In 2013 Sprint CEO Dan Hesse had probably his busiest year at the helm of the carrier since he came on board in late 2007, and the company handsomely rewarded him for his efforts. Hesse scored a total compensation package of $49 million in 2013, according to a filing with the Securities and Exchange Commission. That figure is far above Hesse's 2012 compensation and made him easily the highest-paid executive in the wireless industry last year.
Sprint's management and the wider company is in line with the thinking of its hard-charging chairman, SoftBank CEO Masayoshi Son--contrary to a recent report of friction between Son and some Sprint executives, according to Sprint CFO Joe Euteneuer.
Sprint's subscriber numbers were bolstered by a surge in tablet activations, which Sprint CFO Joe Euteneuer attributed to a variety of factors, including Sprint's introduction of installment pricing for tablets last fall and its holiday promotions.
Sprint stunned the market and said it will not participate in the Jan. 22 auction of the 1900 MHz PCS H Block. The news surprised the industry because Sprint owns spectrum directly adjacent to the H Block and was considered a key contender for the spectrum.
T-Mobile US CFO Braxton Carter said he thinks further consolidation in the U.S. wireless market is inevitable and held out the possibility of a combination between No. 3 player Sprint and No. 4 player T-Mobile.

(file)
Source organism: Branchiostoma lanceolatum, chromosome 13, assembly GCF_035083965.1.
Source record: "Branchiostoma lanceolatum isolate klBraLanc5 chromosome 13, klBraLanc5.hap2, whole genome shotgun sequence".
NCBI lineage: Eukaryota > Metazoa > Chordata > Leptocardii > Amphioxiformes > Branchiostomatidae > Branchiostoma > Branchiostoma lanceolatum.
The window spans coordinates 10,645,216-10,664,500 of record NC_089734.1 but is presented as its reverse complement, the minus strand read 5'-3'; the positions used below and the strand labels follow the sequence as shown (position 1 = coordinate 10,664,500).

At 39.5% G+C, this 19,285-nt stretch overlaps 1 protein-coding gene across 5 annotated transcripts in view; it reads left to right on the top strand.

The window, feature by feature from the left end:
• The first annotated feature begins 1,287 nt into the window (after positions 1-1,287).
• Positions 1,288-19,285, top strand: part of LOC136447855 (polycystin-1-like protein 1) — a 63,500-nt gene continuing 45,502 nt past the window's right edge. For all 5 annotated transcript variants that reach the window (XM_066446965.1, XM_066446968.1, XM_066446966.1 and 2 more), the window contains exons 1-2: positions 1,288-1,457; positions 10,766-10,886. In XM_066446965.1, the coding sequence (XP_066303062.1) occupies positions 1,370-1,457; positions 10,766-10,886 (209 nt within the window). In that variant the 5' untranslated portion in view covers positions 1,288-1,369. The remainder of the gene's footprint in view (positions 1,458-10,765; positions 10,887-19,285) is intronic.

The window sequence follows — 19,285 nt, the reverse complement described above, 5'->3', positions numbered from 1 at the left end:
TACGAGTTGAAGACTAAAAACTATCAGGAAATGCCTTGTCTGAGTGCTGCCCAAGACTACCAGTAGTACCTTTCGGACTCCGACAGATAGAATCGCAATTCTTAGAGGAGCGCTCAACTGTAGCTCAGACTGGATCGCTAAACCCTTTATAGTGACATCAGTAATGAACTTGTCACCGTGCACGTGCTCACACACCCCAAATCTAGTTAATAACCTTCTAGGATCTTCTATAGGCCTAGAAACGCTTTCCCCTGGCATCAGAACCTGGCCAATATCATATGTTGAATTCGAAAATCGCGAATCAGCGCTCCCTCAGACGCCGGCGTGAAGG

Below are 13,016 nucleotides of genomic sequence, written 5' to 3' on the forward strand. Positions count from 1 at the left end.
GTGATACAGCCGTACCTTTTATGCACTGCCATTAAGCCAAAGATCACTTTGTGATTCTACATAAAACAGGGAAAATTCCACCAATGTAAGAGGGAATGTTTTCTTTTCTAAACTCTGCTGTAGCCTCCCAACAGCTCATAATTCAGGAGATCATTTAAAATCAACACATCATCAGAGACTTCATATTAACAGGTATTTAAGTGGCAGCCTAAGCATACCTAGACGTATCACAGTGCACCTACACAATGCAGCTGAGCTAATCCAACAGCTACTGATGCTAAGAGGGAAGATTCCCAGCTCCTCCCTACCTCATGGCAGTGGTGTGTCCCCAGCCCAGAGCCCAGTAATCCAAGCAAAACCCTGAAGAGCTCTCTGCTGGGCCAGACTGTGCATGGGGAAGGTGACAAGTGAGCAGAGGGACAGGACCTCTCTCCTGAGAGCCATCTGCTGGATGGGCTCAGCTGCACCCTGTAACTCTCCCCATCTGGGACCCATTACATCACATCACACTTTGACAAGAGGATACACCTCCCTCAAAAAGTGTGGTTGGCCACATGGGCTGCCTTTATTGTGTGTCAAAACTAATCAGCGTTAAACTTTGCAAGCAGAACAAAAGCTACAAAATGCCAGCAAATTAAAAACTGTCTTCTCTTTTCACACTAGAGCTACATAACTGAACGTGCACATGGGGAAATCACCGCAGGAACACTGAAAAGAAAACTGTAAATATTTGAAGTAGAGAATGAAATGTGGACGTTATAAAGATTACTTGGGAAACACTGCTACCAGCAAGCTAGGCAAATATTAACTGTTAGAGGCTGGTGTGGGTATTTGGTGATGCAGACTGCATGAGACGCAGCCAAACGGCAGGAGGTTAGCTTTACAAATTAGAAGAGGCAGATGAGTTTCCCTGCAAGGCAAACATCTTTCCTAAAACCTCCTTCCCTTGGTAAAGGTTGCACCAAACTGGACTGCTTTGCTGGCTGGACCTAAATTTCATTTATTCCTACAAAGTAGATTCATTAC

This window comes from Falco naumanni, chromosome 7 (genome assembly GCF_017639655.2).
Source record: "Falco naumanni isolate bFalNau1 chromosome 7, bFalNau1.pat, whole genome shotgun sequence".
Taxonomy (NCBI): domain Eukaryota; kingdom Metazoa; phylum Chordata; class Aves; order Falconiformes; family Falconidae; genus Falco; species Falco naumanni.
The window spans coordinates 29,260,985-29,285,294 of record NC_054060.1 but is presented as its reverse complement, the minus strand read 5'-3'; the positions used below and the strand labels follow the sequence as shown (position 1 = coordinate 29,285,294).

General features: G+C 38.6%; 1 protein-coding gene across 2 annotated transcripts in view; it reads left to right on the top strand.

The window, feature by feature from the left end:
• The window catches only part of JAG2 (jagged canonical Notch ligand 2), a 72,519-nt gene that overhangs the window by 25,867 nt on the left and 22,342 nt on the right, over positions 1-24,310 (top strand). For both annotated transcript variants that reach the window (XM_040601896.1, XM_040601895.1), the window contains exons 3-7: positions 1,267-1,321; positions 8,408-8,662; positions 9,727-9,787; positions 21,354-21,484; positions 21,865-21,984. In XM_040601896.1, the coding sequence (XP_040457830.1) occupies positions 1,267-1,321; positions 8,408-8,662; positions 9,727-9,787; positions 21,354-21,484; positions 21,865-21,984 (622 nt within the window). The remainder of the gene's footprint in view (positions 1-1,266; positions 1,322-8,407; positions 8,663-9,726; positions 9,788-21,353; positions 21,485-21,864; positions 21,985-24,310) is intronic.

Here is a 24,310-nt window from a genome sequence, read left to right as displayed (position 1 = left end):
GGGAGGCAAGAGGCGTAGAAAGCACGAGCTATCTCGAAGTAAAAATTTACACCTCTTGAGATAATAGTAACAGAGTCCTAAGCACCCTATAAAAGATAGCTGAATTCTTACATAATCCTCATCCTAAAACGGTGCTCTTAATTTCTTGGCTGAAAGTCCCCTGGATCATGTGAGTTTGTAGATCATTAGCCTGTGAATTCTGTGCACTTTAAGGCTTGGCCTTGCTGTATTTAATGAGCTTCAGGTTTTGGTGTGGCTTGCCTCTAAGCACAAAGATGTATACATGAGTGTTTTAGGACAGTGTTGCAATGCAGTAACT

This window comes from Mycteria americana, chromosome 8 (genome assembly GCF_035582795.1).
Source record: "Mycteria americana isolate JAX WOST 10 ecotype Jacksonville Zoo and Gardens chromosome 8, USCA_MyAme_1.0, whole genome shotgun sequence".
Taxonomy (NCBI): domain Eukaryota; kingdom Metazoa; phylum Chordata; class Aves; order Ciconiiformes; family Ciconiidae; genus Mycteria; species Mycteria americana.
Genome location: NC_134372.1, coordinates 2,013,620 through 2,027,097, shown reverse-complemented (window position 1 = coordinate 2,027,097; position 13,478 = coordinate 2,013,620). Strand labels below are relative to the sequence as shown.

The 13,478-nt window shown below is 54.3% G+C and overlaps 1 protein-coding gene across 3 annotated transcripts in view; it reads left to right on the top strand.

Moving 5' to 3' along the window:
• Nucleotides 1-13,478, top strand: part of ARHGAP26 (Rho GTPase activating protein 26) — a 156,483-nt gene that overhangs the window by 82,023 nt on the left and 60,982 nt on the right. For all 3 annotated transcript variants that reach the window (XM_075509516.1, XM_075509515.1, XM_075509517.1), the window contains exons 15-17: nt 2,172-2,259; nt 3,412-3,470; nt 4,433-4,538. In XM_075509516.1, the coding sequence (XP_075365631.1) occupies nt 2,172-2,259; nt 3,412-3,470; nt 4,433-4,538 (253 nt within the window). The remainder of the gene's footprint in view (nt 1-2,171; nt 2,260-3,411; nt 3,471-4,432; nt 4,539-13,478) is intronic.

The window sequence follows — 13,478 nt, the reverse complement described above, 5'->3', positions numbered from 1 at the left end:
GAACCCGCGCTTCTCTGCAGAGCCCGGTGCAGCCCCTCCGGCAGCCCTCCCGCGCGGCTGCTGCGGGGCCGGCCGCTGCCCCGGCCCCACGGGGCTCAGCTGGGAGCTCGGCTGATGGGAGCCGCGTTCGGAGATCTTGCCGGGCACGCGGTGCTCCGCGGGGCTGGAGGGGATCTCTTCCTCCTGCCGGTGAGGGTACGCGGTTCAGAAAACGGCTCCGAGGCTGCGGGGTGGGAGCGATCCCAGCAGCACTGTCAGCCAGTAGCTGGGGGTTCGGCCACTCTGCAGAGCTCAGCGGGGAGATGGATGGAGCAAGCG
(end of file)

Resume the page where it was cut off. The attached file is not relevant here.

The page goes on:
Sprint CFO Joe Euteneuer confirmed that Apple's newest iPhones, the iPhone 5s and 5c, do not support LTE on 2.5 GHz spectrum, which Sprint will use for a nationwide TD-LTE deployment.
Sprint's $6.5 billion bond offering this week reportedly broke the record for the single largest noninvestment-grade offering ever sold directly to investors in a single day. Reports also indicated that Sprint will use part of the offering to pay off the more than $4 billion in debt owed by Clearwire, which Sprint acquired in July.
Sprint Nextel is squarely focused on driving its Network Vision network modernization project, which includes the rollout of LTE network technology, and is not letting Dish Network and SoftBank's competing bids for the company affect the effort, according to Sprint CFO Joe Eueteneuer.
Sprint Nextel is open to the idea of dropping subsidies on its phones as T-Mobile USA plans to do, but is taking a cautious approach as it looks at the impact on the market and the economics of such a move, according to senior executives.
Sprint Nextel, in the midst of extricating itself from its legacy iDEN Nextel business, posted a net subscriber loss of 337,000 wireless customers in the fourth quarter. The carrier also reduced its LTE buildout plans for 2013.